BEAUTY IN THE FRIDGE

Spatial Design for Death, Grief & Nourishment: Post Service by Tableau in Copenhagen.

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Tableau Post Service Concept Space Copenhagen Photo Michael Rygaard Yellowtrace 04

Tableau Post Service Concept Space Copenhagen Photo Michael Rygaard Yellowtrace 01

Tableau has debuted a new spatial design for Post Service during Copenhagen’s 3 Days of Design. A year in the making, the apartment will be used as a therapeutic clinic that addresses grief and death head-on. Integrating art and design into the healing process, the team worked closely with several progressive artists and designers, curating pieces and designing new objects that will encourage patrons to engage with their senses.

The team describe Post Service as a “facilitation studio working with discussions around death, grief and nourishment.” With the design of such a space often being neglected, Copenhagen darlings Tableau pulled their socks up and rose to the occasion. Through material and form, the space welcomes participants to interact with the environment, objects and themselves, in an engaging way.

With Julius Værnes Iversen at the helm, Tableau is a multidisciplinary studio that functions as an art gallery, design studio, concept store and florist. The studio has a passion for product design and a knack for collaboration, often working with different artists, designers and craftsmen in the process of new creations. Renowned for their big and small floral installations within Denmark, the practice has recently entered the interior design game, proving to be a force to be reckoned with.

Related: Tableau Flower Shop in Copenhagen by Studio David Thulstrup.

Tableau Post Service Concept Space Copenhagen Photo Michael Rygaard Yellowtrace 09

Tableau Post Service Concept Space Copenhagen Photo Michael Rygaard Yellowtrace 05

Leading the whole interior project, the studio orchestrated everything from the choice of colours on the walls to the curating of objects and furniture. The generous apartment includes a myriad of wellness zones including two rooms with private infrared saunas, a movement room with a handmade ballet barre and a bespoke rubber granulated carpet, a ”nourishment” room, a specially made nail table, a long organic shaped red velvet couch, a “fringe bomb” chair, a specially made daybed, and many other quirky, enticing objects to engage with.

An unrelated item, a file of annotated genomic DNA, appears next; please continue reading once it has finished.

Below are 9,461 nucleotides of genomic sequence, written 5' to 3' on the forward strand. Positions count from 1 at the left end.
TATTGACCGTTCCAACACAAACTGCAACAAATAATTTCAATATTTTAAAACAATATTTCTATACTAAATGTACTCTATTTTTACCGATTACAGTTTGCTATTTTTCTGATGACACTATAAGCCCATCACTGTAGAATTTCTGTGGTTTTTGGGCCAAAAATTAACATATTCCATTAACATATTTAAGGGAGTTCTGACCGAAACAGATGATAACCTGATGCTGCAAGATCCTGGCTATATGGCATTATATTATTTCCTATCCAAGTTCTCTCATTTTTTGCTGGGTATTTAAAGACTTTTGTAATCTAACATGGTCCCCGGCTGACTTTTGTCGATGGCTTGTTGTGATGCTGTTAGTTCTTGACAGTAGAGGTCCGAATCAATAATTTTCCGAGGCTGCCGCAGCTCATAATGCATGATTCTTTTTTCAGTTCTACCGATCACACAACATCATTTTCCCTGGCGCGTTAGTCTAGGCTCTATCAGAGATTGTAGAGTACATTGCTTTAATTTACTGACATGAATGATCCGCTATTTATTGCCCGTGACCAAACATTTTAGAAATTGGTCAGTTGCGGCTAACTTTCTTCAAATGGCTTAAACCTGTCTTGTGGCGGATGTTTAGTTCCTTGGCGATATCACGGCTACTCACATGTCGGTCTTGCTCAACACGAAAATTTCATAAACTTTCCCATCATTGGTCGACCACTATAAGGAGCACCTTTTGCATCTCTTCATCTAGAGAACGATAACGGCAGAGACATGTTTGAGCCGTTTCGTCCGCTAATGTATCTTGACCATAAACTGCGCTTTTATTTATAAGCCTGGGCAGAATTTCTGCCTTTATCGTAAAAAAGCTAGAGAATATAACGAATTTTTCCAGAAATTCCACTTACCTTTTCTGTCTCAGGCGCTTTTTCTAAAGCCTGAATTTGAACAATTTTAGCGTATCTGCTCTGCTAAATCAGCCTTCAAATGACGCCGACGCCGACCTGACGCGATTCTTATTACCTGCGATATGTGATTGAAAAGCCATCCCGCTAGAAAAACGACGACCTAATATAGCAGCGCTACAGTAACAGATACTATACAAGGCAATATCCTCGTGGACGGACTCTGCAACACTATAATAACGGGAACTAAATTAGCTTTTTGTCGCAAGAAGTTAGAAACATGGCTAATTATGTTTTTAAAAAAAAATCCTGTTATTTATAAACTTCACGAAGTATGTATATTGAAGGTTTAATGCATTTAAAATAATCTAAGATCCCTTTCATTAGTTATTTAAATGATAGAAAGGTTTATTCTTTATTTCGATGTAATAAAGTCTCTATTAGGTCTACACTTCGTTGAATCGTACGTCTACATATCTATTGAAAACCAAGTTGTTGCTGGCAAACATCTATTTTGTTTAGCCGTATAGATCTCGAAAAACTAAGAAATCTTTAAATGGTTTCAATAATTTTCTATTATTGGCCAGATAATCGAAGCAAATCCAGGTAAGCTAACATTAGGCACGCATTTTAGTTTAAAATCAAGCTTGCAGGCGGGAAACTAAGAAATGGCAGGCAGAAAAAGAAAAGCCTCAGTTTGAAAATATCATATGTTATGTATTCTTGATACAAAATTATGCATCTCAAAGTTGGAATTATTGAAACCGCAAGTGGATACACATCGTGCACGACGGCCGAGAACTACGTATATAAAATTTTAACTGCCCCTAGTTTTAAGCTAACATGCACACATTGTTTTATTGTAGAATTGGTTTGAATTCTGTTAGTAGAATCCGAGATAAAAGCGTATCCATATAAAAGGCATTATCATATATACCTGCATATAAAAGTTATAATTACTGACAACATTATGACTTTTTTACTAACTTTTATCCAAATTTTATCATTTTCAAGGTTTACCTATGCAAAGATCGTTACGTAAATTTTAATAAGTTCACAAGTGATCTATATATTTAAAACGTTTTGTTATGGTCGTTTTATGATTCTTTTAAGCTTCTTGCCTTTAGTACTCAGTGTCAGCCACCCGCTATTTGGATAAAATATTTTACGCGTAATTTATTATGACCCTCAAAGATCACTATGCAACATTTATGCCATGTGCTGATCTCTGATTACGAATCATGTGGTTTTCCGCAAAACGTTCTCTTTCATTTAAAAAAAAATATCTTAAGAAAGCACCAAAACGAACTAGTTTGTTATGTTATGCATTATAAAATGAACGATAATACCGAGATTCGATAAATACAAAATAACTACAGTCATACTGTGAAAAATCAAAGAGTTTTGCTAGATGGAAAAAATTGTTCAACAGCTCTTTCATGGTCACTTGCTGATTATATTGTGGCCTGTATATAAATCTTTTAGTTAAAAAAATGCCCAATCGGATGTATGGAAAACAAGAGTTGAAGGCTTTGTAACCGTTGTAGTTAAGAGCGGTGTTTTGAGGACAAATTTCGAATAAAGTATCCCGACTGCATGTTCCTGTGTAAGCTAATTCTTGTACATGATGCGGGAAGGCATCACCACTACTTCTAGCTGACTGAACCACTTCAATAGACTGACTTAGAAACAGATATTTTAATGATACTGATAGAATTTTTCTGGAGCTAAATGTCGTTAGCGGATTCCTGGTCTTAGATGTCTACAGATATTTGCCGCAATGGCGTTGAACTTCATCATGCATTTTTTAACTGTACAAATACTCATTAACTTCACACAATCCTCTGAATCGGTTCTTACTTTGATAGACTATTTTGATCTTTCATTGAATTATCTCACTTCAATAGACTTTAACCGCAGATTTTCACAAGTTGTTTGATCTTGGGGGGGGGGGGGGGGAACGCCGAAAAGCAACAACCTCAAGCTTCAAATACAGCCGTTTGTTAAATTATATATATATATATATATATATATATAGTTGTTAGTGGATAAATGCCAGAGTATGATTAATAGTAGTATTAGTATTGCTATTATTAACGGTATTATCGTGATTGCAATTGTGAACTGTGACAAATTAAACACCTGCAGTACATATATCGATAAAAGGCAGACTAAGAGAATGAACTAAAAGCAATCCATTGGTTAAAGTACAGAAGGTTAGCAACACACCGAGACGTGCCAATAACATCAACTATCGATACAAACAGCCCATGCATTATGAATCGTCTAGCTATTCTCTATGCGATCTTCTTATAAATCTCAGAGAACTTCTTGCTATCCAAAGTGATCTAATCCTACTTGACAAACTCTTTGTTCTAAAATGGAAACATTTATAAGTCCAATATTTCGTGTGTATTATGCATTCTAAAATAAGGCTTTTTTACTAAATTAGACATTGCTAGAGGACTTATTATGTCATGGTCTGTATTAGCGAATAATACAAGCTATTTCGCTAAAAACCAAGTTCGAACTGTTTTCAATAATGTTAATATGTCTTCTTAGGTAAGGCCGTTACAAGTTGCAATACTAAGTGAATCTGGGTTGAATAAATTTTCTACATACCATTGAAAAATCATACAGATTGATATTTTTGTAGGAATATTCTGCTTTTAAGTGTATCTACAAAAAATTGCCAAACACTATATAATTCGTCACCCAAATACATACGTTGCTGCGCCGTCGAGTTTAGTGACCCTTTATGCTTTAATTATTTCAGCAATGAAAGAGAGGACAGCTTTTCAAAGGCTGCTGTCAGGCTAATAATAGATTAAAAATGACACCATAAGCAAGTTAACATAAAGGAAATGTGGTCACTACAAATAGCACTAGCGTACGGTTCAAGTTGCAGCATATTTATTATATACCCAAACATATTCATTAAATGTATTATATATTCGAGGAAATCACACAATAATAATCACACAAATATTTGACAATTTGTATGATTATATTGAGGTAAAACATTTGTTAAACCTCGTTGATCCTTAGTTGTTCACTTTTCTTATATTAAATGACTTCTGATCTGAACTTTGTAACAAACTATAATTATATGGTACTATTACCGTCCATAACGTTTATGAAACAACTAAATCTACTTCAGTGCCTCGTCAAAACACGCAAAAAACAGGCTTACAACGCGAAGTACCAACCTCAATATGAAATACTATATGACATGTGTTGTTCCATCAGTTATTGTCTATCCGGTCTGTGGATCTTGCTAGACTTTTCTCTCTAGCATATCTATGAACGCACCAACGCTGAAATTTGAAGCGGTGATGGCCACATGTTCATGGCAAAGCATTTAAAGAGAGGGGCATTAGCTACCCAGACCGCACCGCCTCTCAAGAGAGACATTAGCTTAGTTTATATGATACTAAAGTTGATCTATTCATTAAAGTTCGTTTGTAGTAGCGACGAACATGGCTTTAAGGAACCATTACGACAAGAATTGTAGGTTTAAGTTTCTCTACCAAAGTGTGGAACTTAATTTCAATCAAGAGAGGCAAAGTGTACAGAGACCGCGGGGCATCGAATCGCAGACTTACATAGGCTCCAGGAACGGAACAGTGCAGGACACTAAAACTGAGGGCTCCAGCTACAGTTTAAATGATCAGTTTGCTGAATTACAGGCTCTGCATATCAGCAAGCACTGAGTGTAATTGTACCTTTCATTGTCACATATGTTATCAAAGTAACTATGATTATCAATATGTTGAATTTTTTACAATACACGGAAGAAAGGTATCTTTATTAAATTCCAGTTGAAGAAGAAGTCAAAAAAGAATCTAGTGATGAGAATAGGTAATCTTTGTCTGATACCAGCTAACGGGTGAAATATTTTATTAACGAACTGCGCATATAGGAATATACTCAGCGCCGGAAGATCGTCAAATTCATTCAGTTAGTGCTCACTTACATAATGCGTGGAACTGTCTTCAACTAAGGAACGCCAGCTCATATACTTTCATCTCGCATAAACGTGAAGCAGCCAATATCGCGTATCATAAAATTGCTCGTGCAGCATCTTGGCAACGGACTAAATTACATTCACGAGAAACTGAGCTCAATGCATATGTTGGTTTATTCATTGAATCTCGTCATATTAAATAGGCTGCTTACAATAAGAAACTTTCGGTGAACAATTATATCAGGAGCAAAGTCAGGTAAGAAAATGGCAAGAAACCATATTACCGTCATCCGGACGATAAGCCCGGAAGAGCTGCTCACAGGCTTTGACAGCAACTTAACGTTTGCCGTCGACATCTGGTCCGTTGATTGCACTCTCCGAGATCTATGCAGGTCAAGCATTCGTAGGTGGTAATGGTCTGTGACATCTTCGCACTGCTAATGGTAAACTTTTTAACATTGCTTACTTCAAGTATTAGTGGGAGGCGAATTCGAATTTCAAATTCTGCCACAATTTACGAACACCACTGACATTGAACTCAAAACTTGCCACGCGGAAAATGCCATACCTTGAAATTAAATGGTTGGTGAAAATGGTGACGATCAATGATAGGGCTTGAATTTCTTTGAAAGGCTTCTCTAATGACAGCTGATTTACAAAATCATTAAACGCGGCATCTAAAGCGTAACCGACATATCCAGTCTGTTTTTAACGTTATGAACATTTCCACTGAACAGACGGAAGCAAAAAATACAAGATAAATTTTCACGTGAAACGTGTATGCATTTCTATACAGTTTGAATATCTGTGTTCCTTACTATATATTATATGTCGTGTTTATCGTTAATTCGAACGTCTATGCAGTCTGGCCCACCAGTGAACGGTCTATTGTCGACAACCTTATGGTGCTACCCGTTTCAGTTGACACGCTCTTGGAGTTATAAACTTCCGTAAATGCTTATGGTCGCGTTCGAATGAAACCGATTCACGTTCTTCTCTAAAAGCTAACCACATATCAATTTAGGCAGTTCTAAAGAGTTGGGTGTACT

For the office, the team created a one-of-a-kind crystal desk made from Azul Macaubas, a type of quartz. When entering the space, visitors are met by walls and ceilings painted in mint, lavender, blue, and even silver tones.

Tableau Post Service Concept Space Copenhagen Photo Michael Rygaard Yellowtrace 10

Tableau Post Service Concept Space Copenhagen Photo Michael Rygaard Yellowtrace 11

Tableau Post Service Concept Space Copenhagen Photo Michael Rygaard Yellowtrace 12

Each room contains several art pieces specially created for the space or chosen from Tableau’s own curation of art and design. The artists and designers are both emerging and established from across the globe featuring work from Laurids Gallée, Jacob Egeberg, Kristine Mandsberg, Carsten Inderelst, Arnaud Eubelen, and many others. All objects and pieces were chosen carefully to create a specific flow of energy throughout the space, working with the functionality of each room that the objects and pieces are in.

The guidance inherent to this process encourages clients to become mindful of their senses, play with different materials, allow design and art to impact them and take them deeper into the well of feelings and emotions while still holding space for them to unpack their lived experience in a safe environment.

Death and grief are taboo topics in many cultures which makes open discussions of the subjects difficult. Post Service welcomes an approach of playfulness, curiosity, and creativity through the objects and pieces which all have their own story and personality behind them. The space aims to be not only beautiful, but a place where both body and mind are engaged and cared for.


[Images courtesy of Tableau. Photography by Michael Rygaard.]

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